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Lack of progress on Hammond teacher contract holding up approval of school calendar

Hammond Teachers Federation President Louis Gikas speaks during the Feb. 20 school board meeting.
screenshot from School City of Hammond YouTube video
Hammond Teachers Federation President Louis Gikas speaks during the Feb. 20 school board meeting.

The stalemate over the Hammond teachers contract is becoming a stalemate over the school calendar. The school board tabled the proposed 2024-2025 calendar for the second time Tuesday, after members of the Hammond Teachers Federation complained that they weren't part of the process.

Federation President Louis Gikas said union members find it hard to take part in committee work, when they don't know what the future holds for their contract. "The union actually views the intent by your administration as a workaround or a bypass to the union, and we wonder if they want to continue to work collaboratively or not," Gikas told board members.

One major sticking point is synchronous eLearning days, where teachers and students hold class in real-time but remotely. Superintendent Scott Miller wants to do away with those, and if classes are canceled, make them up in-person.

"Our PSAT scores, they were single-digit," Miller noted. "Our kids need to be in-person and learning. That's my recommendation."

But teacher Robin Bellamy argued that the problem wasn't with synchronous eLearning itself, but School City of Hammond's requirement that teachers be at their computer for the whole day, even if their students aren't. "Instead, I took benefit days," Bellamy told board members. "I don't want to sit in front of a blank computer for six hours."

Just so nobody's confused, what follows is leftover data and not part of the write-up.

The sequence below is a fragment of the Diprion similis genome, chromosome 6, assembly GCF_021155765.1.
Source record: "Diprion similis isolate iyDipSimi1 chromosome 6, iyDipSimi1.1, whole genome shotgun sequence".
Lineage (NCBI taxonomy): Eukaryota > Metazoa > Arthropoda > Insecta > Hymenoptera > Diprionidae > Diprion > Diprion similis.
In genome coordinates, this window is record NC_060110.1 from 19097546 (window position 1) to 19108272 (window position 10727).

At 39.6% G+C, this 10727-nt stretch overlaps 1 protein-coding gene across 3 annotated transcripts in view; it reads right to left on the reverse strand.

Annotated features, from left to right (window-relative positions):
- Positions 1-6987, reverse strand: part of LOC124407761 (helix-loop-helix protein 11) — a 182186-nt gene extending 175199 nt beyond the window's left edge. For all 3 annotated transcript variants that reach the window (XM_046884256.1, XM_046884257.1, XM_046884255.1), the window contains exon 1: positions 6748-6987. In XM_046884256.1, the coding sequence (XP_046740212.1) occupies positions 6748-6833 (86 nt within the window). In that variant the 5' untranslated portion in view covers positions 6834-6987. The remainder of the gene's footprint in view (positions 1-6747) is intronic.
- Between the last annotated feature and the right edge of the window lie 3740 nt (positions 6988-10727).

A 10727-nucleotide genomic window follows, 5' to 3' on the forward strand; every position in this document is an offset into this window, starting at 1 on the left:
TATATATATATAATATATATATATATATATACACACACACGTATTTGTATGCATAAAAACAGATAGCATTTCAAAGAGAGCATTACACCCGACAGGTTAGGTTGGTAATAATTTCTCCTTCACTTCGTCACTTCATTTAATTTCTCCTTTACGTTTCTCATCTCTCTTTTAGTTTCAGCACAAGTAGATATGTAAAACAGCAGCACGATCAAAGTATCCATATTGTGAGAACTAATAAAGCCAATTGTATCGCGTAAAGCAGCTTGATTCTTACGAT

Still, Miller said he made adjustments to other parts of the calendar, after getting feedback from about 60 staff members.

Board member Cindy Murphy questioned what else there was left to discuss. "The reason to get the calendar out is that people need to start doing things for next year," Murphy said. "This is schedules for sports. This is schedules for the ACC, and even for extracurricular academics."

As for the contract itself, teacher Christopher Howard said teachers recognize that the district is in a financial emergency, but administrators aren't as willing to communicate as they used to be. "Since the last contract proposal, we've heard nothing — no emails to the School City of Hammond family, no responses to public comments here, just what we hear in the rumor pill, podcasts and in the local media," Howard told board members.

Rev. Homer Cobb, president of the Hammond branch of the NAACP, also weighed in, saying his organization stands with teachers. But he also stressed that the issue was larger than just the city of Hammond.

"If anybody will go on IN.gov, they'll begin to realize that, when you go under "education," that there's a continual battle, an onslaught against public education," Cobb said.

He encouraged school leaders to come up with creative ideas for saving money, like installing solar panels on schools.

Michael Gallenberger is a news reporter and producer that hosts All Things Considered on 89.1 FM | Lakeshore Public Media.